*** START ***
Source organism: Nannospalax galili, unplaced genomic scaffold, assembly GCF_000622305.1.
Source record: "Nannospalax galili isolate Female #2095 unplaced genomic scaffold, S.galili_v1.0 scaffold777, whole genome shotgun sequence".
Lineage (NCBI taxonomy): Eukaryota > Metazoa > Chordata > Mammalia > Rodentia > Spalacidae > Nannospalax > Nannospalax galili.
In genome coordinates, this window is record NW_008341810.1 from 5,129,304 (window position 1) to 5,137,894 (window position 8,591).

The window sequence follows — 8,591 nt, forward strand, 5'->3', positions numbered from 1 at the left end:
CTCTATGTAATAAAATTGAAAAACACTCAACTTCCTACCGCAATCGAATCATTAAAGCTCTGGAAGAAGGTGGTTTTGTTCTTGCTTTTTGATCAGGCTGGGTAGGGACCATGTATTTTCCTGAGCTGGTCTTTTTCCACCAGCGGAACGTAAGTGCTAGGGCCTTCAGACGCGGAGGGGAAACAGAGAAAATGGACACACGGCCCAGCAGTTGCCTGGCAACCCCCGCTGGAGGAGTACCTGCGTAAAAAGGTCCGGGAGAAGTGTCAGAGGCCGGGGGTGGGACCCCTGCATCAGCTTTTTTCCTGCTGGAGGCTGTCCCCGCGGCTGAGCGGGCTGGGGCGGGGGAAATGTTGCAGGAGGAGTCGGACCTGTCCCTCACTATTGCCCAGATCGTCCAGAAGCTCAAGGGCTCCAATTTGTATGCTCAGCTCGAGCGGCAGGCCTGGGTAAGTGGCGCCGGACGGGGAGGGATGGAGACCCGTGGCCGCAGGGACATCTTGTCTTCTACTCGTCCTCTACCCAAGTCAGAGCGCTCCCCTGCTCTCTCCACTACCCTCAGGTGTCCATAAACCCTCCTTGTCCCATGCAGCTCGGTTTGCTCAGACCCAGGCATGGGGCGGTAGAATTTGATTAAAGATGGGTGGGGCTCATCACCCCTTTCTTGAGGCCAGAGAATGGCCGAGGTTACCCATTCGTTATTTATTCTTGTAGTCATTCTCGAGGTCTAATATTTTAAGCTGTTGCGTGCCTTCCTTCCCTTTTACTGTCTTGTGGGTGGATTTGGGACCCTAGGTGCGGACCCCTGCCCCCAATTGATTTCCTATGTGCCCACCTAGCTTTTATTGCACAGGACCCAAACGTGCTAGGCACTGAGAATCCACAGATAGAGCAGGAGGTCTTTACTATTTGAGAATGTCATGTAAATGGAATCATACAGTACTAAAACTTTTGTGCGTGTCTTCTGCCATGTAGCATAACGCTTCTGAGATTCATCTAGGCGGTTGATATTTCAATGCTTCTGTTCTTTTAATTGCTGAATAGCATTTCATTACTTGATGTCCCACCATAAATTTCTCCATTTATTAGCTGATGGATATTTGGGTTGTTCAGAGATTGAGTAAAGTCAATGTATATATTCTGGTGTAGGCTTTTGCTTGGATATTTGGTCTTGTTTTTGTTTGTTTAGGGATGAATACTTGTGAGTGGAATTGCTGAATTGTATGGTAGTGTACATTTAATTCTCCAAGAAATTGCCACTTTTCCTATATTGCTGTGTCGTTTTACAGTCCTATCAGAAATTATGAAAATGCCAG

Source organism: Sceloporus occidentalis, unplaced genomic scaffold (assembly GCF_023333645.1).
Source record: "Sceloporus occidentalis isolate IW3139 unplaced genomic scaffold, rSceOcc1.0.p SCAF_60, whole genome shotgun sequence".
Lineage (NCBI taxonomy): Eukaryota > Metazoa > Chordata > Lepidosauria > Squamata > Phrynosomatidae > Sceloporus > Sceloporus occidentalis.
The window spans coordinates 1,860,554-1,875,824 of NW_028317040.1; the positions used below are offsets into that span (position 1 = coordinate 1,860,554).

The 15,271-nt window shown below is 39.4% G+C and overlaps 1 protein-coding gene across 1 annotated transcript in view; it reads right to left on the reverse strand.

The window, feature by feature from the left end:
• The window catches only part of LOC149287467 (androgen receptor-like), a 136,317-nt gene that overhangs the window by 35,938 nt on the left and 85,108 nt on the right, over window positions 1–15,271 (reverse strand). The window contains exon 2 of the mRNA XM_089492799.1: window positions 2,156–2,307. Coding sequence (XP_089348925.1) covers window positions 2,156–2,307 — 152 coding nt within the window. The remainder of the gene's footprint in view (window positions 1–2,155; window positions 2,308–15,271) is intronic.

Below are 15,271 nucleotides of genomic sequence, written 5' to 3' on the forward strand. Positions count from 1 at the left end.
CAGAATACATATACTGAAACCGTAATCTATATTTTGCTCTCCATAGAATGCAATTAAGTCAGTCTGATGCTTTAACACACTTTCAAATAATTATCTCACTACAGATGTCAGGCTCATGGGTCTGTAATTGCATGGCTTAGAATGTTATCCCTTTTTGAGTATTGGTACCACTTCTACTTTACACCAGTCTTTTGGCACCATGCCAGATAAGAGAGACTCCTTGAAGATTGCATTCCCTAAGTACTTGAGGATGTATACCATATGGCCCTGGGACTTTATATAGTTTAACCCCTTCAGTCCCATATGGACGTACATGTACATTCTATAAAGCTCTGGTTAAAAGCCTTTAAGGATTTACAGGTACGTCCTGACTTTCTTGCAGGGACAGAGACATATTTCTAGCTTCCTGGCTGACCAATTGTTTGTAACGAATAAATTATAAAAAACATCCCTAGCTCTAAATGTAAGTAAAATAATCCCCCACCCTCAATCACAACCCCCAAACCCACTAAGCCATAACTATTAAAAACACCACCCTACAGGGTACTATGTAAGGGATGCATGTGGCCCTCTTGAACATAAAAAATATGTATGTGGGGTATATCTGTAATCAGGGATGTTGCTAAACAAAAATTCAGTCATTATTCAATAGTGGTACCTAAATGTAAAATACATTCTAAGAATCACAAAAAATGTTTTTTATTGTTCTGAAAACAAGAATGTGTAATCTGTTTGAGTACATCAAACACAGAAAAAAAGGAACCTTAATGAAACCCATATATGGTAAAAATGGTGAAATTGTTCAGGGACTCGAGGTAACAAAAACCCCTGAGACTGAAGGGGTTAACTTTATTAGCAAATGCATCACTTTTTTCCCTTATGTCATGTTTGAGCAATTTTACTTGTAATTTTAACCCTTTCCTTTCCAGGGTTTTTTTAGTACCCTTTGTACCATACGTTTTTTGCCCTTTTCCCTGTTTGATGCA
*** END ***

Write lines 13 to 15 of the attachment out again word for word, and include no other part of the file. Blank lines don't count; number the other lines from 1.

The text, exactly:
• The window catches only part of LOC149287467 (androgen receptor-like), a 136,317-nt gene that overhangs the window by 35,938 nt on the left and 85,108 nt on the right, over window positions 1–15,271 (reverse strand). The window contains exon 2 of the mRNA XM_089492799.1: window positions 2,156–2,307. Coding sequence (XP_089348925.1) covers window positions 2,156–2,307 — 152 coding nt within the window. The remainder of the gene's footprint in view (window positions 1–2,155; window positions 2,308–15,271) is intronic.

Below are 15,271 nucleotides of genomic sequence, written 5' to 3' on the forward strand. Positions count from 1 at the left end.
CAGAATACATATACTGAAACCGTAATCTATATTTTGCTCTCCATAGAATGCAATTAAGTCAGTCTGATGCTTTAACACACTTTCAAATAATTATCTCACTACAGATGTCAGGCTCATGGGTCTGTAATTGCATGGCTTAGAATGTTATCCCTTTTTGAGTATTGGTACCACTTCTACTTTACACCAGTCTTTTGGCACCATGCCAGATAAGAGAGACTCCTTGAAGATTGCATTCCCTAAGTACTTGAGGATGTATACCATATGGCCCTGGGACTTTATATAGTTTAACCCCTTCAGTCCCATATGGACGTACATGTACATTCTATAAAGCTCTGGTTAAAAGCCTTTAAGGATTTACAGGTACGTCCTGACTTTCTTGCAGGGACAGAGACATATTTCTAGCTTCCTGGCTGACCAATTGTTTGTAACGAATAAATTATAAAAAACATCCCTAGCTCTAAATGTAAGTAAAATAATCCCCCACCCTCAATCACAACCCCCAAACCCACTAAGCCATAACTATTAAAAACACCACCCTACAGGGTACTATGTAAGGGATGCATGTGGCCCTCTTGAACATAAAAAATATGTATGTGGGGTATATCTGTAATCAGGGATGTTGCTAAACAAAAATTCAGTCATTATTCAATAGTGGTACCTAAATGTAAAATACATTCTAAGAATCACAAAAAATGTTTTTTATTGTTCTGAAAACAAGAATGTGTAATCTGTTTGAGTACATCAAACACAGAAAAAAAGGAACCTTAATGAAACCCATATATGGTAAAAATGGTGAAATTGTTCAGGGACTCGAGGTAACAAAAACCCCTGAGACTGAAGGGGTTAACTTTATTAGCAAATGCATCACTTTTTTCCCTTATGTCATGTTTGAGCAATTTTACTTGTAATTTTAACCCTTTCCTTTCCAGGGTTTTTTTAGTACCCTTTGTACCATACGTTTTTTGCCCTTTTCCCTGTTTGATGCA